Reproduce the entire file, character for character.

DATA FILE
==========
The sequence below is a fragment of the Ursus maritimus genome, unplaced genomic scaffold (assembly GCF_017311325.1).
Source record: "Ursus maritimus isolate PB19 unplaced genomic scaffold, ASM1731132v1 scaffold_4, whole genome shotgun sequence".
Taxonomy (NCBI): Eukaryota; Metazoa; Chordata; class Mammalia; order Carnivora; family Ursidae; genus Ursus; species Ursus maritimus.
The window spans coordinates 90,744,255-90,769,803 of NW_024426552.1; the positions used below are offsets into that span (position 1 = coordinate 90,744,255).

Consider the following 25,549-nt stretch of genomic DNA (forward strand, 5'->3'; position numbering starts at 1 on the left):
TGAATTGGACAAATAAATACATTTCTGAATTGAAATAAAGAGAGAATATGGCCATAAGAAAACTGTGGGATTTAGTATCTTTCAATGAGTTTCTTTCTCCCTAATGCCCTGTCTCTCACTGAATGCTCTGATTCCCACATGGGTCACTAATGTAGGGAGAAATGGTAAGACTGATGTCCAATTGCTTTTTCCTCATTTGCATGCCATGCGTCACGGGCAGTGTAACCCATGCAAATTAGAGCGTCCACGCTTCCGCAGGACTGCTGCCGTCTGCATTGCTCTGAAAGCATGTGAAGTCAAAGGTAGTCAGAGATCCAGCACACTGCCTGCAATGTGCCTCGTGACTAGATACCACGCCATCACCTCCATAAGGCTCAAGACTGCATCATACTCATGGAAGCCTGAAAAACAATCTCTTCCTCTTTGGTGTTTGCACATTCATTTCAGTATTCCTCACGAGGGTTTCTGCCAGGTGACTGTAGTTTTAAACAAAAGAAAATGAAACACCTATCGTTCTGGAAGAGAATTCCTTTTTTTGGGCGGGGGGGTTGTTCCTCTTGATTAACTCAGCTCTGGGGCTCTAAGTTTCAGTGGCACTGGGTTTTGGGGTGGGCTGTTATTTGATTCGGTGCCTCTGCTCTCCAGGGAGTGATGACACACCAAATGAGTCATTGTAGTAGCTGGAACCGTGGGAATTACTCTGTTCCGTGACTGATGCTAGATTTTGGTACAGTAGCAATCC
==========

The sequence below is a fragment of the Ursus maritimus genome, unplaced genomic scaffold (assembly GCF_017311325.1).
Source record: "Ursus maritimus isolate PB19 unplaced genomic scaffold, ASM1731132v1 scaffold_4, whole genome shotgun sequence".
Taxonomy (NCBI): Eukaryota; Metazoa; Chordata; class Mammalia; order Carnivora; family Ursidae; genus Ursus; species Ursus maritimus.
The window spans coordinates 90,744,255-90,769,803 of NW_024426552.1; the positions used below are offsets into that span (position 1 = coordinate 90,744,255).

Consider the following 25,549-nt stretch of genomic DNA (forward strand, 5'->3'; position numbering starts at 1 on the left):
TGAATTGGACAAATAAATACATTTCTGAATTGAAATAAAGAGAGAATATGGCCATAAGAAAACTGTGGGATTTAGTATCTTTCAATGAGTTTCTTTCTCCCTAATGCCCTGTCTCTCACTGAATGCTCTGATTCCCACATGGGTCACTAATGTAGGGAGAAATGGTAAGACTGATGTCCAATTGCTTTTTCCTCATTTGCATGCCATGCGTCACGGGCAGTGTAACCCATGCAAATTAGAGCGTCCACGCTTCCGCAGGACTGCTGCCGTCTGCATTGCTCTGAAAGCATGTGAAGTCAAAGGTAGTCAGAGATCCAGCACACTGCCTGCAATGTGCCTCGTGACTAGATACCACGCCATCACCTCCATAAGGCTCAAGACTGCATCATACTCATGGAAGCCTGAAAAACAATCTCTTCCTCTTTGGTGTTTGCACATTCATTTCAGTATTCCTCACGAGGGTTTCTGCCAGGTGACTGTAGTTTTAAACAAAAGAAAATGAAACACCTATCGTTCTGGAAGAGAATTCCTTTTTTTGGGCGGGGGGGTTGTTCCTCTTGATTAACTCAGCTCTGGGGCTCTAAGTTTCAGTGGCACTGGGTTTTGGGGTGGGCTGTTATTTGATTCGGTGCCTCTGCTCTCCAGGGAGTGATGACACACCAAATGAGTCATTGTAGTAGCTGGAACCGTGGGAATTACTCTGTTCCGTGACTGATGCTAGATTTTGGTACAGTAGCAATCC